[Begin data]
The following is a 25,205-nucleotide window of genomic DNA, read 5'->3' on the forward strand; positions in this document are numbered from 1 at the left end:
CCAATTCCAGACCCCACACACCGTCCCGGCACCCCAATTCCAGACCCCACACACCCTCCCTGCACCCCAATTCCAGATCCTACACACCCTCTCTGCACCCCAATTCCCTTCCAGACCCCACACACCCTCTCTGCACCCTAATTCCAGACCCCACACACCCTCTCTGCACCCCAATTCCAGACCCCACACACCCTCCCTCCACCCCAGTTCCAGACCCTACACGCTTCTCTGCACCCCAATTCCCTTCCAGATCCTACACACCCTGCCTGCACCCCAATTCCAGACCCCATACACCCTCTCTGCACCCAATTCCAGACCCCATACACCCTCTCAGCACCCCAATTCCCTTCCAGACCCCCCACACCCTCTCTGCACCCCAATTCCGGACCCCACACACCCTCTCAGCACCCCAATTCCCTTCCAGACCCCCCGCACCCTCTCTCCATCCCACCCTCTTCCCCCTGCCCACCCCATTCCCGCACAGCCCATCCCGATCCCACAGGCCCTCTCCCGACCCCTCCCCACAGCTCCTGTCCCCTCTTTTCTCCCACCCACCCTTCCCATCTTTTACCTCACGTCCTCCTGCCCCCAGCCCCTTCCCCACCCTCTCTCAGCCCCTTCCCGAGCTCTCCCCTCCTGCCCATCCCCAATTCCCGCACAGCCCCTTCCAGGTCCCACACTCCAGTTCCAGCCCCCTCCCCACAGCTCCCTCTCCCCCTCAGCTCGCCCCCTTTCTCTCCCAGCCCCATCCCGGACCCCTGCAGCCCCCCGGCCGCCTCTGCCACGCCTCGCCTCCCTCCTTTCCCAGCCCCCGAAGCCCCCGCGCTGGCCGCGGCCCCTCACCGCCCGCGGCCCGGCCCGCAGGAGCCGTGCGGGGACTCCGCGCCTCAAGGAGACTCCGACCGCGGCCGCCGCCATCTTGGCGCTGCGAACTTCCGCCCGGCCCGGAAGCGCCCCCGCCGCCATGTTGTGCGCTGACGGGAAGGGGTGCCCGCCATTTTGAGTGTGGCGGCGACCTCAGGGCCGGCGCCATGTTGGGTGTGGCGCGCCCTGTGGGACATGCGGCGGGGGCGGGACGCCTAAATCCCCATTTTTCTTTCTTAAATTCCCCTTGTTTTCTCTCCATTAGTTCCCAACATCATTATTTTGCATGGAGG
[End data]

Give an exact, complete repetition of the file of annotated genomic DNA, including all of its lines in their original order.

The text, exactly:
The following is a 25,205-nucleotide window of genomic DNA, read 5'->3' on the forward strand; positions in this document are numbered from 1 at the left end:
CCAATTCCAGACCCCACACACCGTCCCGGCACCCCAATTCCAGACCCCACACACCCTCCCTGCACCCCAATTCCAGATCCTACACACCCTCTCTGCACCCCAATTCCCTTCCAGACCCCACACACCCTCTCTGCACCCTAATTCCAGACCCCACACACCCTCTCTGCACCCCAATTCCAGACCCCACACACCCTCCCTCCACCCCAGTTCCAGACCCTACACGCTTCTCTGCACCCCAATTCCCTTCCAGATCCTACACACCCTGCCTGCACCCCAATTCCAGACCCCATACACCCTCTCTGCACCCAATTCCAGACCCCATACACCCTCTCAGCACCCCAATTCCCTTCCAGACCCCCCACACCCTCTCTGCACCCCAATTCCGGACCCCACACACCCTCTCAGCACCCCAATTCCCTTCCAGACCCCCCGCACCCTCTCTCCATCCCACCCTCTTCCCCCTGCCCACCCCATTCCCGCACAGCCCATCCCGATCCCACAGGCCCTCTCCCGACCCCTCCCCACAGCTCCTGTCCCCTCTTTTCTCCCACCCACCCTTCCCATCTTTTACCTCACGTCCTCCTGCCCCCAGCCCCTTCCCCACCCTCTCTCAGCCCCTTCCCGAGCTCTCCCCTCCTGCCCATCCCCAATTCCCGCACAGCCCCTTCCAGGTCCCACACTCCAGTTCCAGCCCCCTCCCCACAGCTCCCTCTCCCCCTCAGCTCGCCCCCTTTCTCTCCCAGCCCCATCCCGGACCCCTGCAGCCCCCCGGCCGCCTCTGCCACGCCTCGCCTCCCTCCTTTCCCAGCCCCCGAAGCCCCCGCGCTGGCCGCGGCCCCTCACCGCCCGCGGCCCGGCCCGCAGGAGCCGTGCGGGGACTCCGCGCCTCAAGGAGACTCCGACCGCGGCCGCCGCCATCTTGGCGCTGCGAACTTCCGCCCGGCCCGGAAGCGCCCCCGCCGCCATGTTGTGCGCTGACGGGAAGGGGTGCCCGCCATTTTGAGTGTGGCGGCGACCTCAGGGCCGGCGCCATGTTGGGTGTGGCGCGCCCTGTGGGACATGCGGCGGGGGCGGGACGCCTAAATCCCCATTTTTCTTTCTTAAATTCCCCTTGTTTTCTCTCCATTAGTTCCCAACATCATTATTTTGCATGGAGG